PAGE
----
Bicycle lanes were always planned as a prominent feature of the College Hill Corridor’s master plan.
That part of the 2008 plan is coming to fruition this week with the creation of sharrows — a series of road markings that urge drivers to be aware of cyclists on the road — being painted from the Mercer Village area of the corridor all the way to Macon’s City Hall.
“It’s extra satisfying,” said Bill Causey, manager of the city’s Engineering Department and chairman of the College Hill Corridor’s Connection Committee. “As a native of Macon, this has been a lifelong dream of mine.”
Causey, an avid cyclist, said the route covers about 1.25 miles and cost less than $4,000 to implement and less than the $4,800 the College Hill Alliance budgeted for the project.
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“We want to make sure the corridor is a multimodal area,” said Jessica Walden, communications director for the alliance. “That’s the first step that’s outlined in the master plan. One day, we hope it leads to designated bike lanes and further connections into downtown. We want to decrease (automobile) traffic in the area.”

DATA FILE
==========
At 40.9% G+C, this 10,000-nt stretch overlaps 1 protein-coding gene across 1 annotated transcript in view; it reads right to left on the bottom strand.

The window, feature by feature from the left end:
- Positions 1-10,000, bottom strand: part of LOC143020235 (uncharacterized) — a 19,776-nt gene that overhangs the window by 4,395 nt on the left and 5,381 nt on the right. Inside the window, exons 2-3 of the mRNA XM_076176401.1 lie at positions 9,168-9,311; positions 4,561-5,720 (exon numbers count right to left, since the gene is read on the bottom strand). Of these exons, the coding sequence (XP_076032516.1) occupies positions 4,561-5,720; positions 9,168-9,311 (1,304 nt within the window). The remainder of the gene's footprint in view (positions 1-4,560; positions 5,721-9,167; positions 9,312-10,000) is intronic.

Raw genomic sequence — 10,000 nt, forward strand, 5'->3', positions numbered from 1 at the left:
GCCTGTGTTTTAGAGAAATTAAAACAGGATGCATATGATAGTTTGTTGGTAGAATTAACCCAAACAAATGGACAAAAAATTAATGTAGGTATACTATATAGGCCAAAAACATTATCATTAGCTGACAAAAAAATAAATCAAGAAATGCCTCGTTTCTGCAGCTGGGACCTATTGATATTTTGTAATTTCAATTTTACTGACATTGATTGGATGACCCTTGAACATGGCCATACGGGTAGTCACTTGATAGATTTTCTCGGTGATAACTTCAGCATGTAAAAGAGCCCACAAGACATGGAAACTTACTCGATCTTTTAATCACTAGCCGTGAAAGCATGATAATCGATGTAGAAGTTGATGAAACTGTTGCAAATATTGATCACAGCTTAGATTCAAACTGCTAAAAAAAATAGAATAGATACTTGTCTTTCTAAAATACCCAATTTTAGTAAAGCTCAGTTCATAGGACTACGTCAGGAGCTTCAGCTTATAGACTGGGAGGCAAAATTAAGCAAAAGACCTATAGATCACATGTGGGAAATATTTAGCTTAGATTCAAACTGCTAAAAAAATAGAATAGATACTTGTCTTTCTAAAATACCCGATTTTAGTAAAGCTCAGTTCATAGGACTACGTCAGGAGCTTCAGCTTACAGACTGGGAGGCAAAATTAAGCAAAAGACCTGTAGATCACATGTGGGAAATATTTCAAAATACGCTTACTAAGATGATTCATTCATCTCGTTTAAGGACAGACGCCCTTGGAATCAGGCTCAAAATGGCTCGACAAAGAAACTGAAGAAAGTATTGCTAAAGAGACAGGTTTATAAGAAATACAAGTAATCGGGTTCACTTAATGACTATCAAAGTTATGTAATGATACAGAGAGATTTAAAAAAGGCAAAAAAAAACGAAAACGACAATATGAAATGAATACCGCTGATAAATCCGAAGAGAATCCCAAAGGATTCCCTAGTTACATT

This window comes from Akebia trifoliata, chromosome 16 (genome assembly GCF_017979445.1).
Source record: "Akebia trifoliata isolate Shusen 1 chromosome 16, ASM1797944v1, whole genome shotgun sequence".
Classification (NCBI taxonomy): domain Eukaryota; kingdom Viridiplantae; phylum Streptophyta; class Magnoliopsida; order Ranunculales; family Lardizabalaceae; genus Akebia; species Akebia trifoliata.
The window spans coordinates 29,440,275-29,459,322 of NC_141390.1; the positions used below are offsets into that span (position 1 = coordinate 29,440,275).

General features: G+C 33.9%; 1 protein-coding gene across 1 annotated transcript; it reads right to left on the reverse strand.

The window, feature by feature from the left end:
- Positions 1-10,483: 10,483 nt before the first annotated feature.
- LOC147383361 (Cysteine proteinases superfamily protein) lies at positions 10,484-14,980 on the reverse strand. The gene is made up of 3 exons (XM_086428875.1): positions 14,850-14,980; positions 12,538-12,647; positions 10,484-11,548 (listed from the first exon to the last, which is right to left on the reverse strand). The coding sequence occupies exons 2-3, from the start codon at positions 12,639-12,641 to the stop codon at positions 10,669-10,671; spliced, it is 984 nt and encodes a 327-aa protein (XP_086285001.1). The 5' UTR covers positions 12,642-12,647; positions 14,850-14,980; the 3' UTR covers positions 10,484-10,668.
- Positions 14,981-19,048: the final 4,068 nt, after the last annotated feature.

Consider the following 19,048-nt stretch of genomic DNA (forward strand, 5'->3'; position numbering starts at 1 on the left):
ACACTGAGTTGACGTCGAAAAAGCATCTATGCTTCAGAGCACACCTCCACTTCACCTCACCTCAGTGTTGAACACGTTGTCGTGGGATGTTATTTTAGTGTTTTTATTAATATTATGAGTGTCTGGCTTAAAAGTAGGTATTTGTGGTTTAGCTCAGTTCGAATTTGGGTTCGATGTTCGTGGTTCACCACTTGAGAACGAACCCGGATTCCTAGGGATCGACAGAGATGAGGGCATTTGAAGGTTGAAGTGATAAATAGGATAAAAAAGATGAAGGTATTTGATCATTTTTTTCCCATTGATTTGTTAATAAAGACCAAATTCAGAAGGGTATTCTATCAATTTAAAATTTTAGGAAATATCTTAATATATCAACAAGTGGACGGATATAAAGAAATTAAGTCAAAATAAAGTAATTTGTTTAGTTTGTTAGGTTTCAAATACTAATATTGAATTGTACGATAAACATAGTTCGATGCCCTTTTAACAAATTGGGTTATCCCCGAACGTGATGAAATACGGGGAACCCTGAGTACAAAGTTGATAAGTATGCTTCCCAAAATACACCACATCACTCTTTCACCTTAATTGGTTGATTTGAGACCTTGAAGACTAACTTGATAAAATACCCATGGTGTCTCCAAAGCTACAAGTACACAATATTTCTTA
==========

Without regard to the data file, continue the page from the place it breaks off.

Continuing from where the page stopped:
The sharrows are just the latest in a series of bicycle-based initiatives by the alliance, which included a bike event this month and the Bear Bikes program, which is now being run out of The Bike Store in Mercer Village.
Charles Reeves, manager of The Bike Store, said the sharrows will benefit cyclists by making the routes safer.
“(The sharrows) are great for the community,” Reeves said. “Drivers will now be aware of something on the road and can swerve around it. It’s important to know that the city cares about cyclists and is working to help them. It will allow more people to commute” on bikes.
Reeves said he hopes Macon will expand bike routes like Athens has done. Athens is considered one of the more accessible cities for cyclists in Georgia.
“It’s small steps,” he said. “We’re getting there.”
Causey said the next sharrow route may be along College Street from the Mercer University campus to Riverside Cemetery.
“We want to develop connecting transportation routes to downtown, to the parks and the greenways,” he said. “We’re using common sense. We want them to be safe. As long as we have the proper signage and logos, cyclists should be OK.”
To contact writer Phillip Ramati, call 744-4334.